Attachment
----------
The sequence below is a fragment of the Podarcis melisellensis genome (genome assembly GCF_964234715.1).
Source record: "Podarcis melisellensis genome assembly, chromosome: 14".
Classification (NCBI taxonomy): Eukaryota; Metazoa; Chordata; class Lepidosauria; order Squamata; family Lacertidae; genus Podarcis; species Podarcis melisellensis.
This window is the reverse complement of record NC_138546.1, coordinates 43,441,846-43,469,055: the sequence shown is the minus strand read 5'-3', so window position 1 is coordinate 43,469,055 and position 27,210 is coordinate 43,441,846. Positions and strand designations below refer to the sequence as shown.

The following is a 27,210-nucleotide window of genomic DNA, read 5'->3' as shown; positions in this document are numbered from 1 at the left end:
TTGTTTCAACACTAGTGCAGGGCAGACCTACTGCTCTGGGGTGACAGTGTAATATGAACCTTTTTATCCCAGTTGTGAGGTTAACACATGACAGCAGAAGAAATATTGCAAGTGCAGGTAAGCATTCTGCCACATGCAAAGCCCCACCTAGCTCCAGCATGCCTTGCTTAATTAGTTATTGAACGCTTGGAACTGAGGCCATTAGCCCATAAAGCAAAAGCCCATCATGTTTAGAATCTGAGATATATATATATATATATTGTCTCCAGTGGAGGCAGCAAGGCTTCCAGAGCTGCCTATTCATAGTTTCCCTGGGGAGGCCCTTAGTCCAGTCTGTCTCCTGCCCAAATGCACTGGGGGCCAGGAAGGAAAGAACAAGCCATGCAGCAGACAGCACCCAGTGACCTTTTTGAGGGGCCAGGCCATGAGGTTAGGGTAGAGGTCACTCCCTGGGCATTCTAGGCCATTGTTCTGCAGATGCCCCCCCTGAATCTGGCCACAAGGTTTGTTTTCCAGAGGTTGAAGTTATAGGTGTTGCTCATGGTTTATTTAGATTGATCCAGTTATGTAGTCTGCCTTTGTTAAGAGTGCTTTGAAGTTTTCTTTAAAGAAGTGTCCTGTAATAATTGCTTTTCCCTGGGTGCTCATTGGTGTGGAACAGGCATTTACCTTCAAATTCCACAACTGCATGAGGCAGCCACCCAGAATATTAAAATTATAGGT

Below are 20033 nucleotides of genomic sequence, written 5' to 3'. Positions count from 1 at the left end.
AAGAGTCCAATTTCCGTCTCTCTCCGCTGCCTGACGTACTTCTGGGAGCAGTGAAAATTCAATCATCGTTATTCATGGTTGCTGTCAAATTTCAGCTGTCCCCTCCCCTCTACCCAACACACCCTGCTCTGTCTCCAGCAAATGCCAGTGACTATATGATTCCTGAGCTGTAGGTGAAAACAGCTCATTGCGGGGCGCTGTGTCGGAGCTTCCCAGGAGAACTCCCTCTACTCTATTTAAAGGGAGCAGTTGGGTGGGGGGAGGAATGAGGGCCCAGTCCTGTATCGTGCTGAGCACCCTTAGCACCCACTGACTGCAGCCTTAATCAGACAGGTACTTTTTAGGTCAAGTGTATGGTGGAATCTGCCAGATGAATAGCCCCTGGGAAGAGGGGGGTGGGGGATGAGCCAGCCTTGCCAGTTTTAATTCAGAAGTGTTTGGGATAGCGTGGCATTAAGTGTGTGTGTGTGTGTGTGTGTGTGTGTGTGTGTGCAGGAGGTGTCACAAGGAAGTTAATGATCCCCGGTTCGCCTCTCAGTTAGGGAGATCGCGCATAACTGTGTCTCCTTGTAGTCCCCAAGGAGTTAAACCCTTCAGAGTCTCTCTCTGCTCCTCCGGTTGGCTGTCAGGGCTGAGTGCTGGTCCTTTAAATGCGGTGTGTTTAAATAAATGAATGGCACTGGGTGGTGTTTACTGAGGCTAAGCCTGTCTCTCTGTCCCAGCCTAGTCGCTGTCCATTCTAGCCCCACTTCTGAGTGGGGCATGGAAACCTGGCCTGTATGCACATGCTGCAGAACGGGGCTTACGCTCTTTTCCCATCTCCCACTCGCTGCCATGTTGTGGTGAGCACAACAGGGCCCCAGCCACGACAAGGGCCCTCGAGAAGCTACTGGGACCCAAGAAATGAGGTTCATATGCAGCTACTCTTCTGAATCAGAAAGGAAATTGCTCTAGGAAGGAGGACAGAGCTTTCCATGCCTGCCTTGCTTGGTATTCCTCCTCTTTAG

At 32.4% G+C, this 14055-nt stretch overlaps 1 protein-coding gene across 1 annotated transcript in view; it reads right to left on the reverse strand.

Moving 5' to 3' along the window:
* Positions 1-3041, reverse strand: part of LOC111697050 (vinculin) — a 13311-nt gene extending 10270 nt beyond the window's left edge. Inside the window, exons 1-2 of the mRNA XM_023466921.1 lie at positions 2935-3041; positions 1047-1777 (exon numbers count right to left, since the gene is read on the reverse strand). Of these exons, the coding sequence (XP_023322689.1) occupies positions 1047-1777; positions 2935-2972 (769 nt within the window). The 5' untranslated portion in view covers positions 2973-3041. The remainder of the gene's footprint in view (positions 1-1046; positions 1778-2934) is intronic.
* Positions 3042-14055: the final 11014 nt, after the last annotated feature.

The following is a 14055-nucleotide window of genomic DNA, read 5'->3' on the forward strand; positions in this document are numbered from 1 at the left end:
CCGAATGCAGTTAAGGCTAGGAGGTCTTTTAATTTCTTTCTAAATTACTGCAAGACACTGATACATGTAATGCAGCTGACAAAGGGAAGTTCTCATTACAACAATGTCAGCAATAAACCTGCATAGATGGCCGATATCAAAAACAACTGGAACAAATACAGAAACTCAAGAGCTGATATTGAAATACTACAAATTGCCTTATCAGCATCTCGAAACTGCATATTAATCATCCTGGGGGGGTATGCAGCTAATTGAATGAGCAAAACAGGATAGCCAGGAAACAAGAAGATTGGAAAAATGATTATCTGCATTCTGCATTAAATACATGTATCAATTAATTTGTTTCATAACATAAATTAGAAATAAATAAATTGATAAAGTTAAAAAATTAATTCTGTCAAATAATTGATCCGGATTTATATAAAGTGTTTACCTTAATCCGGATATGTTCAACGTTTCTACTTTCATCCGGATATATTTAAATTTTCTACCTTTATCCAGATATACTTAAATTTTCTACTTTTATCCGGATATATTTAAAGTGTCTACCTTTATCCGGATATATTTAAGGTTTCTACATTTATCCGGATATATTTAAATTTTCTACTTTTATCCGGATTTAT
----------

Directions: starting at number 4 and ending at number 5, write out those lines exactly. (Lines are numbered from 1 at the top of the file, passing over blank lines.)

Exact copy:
This window is the reverse complement of record NC_138546.1, coordinates 43,441,846-43,469,055: the sequence shown is the minus strand read 5'-3', so window position 1 is coordinate 43,469,055 and position 27,210 is coordinate 43,441,846. Positions and strand designations below refer to the sequence as shown.

The following is a 27,210-nucleotide window of genomic DNA, read 5'->3' as shown; positions in this document are numbered from 1 at the left end: